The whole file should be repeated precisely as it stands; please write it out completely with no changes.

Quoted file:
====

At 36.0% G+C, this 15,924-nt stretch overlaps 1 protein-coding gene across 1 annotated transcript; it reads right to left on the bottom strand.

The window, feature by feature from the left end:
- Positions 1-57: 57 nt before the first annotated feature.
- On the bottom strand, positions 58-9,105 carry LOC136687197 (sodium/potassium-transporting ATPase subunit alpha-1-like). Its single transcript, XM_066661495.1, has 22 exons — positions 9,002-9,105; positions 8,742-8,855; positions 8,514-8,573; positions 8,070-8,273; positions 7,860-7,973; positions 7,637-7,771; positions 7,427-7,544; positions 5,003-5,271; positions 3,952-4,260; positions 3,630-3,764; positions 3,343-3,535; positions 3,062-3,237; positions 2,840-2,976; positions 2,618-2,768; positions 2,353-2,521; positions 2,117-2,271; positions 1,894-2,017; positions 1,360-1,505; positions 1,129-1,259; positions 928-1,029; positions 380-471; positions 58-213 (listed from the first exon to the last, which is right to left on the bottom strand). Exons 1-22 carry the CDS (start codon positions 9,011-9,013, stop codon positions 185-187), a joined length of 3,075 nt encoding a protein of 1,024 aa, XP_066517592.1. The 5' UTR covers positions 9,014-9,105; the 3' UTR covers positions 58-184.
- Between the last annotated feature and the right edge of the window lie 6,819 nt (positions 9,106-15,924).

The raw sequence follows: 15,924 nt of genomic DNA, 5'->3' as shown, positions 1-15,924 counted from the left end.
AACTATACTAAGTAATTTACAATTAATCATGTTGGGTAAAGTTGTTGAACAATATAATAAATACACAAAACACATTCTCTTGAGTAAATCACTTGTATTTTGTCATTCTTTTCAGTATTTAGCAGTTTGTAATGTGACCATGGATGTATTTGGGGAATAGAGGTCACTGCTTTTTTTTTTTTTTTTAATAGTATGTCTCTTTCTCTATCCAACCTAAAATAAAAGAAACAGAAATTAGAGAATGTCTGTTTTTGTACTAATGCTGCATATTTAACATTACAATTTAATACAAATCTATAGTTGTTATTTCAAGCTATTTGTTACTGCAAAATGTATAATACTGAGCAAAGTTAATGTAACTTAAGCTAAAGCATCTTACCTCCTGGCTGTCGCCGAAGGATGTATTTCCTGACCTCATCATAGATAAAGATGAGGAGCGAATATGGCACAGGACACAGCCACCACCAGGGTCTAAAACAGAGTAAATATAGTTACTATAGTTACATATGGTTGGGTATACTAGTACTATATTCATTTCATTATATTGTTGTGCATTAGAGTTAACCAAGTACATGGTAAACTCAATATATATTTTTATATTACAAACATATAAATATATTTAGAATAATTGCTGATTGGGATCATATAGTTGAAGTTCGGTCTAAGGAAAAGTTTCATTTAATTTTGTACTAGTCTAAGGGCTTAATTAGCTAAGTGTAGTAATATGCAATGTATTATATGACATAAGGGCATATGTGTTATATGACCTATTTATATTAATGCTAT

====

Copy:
At 36.0% G+C, this 15,924-nt stretch overlaps 1 protein-coding gene across 1 annotated transcript; it reads right to left on the bottom strand.

The window, feature by feature from the left end:
- Positions 1-57: 57 nt before the first annotated feature.
- On the bottom strand, positions 58-9,105 carry LOC136687197 (sodium/potassium-transporting ATPase subunit alpha-1-like). Its single transcript, XM_066661495.1, has 22 exons — positions 9,002-9,105; positions 8,742-8,855; positions 8,514-8,573; positions 8,070-8,273; positions 7,860-7,973; positions 7,637-7,771; positions 7,427-7,544; positions 5,003-5,271; positions 3,952-4,260; positions 3,630-3,764; positions 3,343-3,535; positions 3,062-3,237; positions 2,840-2,976; positions 2,618-2,768; positions 2,353-2,521; positions 2,117-2,271; positions 1,894-2,017; positions 1,360-1,505; positions 1,129-1,259; positions 928-1,029; positions 380-471; positions 58-213 (listed from the first exon to the last, which is right to left on the bottom strand). Exons 1-22 carry the CDS (start codon positions 9,011-9,013, stop codon positions 185-187), a joined length of 3,075 nt encoding a protein of 1,024 aa, XP_066517592.1. The 5' UTR covers positions 9,014-9,105; the 3' UTR covers positions 58-184.
- Between the last annotated feature and the right edge of the window lie 6,819 nt (positions 9,106-15,924).

The raw sequence follows: 15,924 nt of genomic DNA, 5'->3' as shown, positions 1-15,924 counted from the left end.
AACTATACTAAGTAATTTACAATTAATCATGTTGGGTAAAGTTGTTGAACAATATAATAAATACACAAAACACATTCTCTTGAGTAAATCACTTGTATTTTGTCATTCTTTTCAGTATTTAGCAGTTTGTAATGTGACCATGGATGTATTTGGGGAATAGAGGTCACTGCTTTTTTTTTTTTTTTTAATAGTATGTCTCTTTCTCTATCCAACCTAAAATAAAAGAAACAGAAATTAGAGAATGTCTGTTTTTGTACTAATGCTGCATATTTAACATTACAATTTAATACAAATCTATAGTTGTTATTTCAAGCTATTTGTTACTGCAAAATGTATAATACTGAGCAAAGTTAATGTAACTTAAGCTAAAGCATCTTACCTCCTGGCTGTCGCCGAAGGATGTATTTCCTGACCTCATCATAGATAAAGATGAGGAGCGAATATGGCACAGGACACAGCCACCACCAGGGTCTAAAACAGAGTAAATATAGTTACTATAGTTACATATGGTTGGGTATACTAGTACTATATTCATTTCATTATATTGTTGTGCATTAGAGTTAACCAAGTACATGGTAAACTCAATATATATTTTTATATTACAAACATATAAATATATTTAGAATAATTGCTGATTGGGATCATATAGTTGAAGTTCGGTCTAAGGAAAAGTTTCATTTAATTTTGTACTAGTCTAAGGGCTTAATTAGCTAAGTGTAGTAATATGCAATGTATTATATGACATAAGGGCATATGTGTTATATGACCTATTTATATTAATGCTAT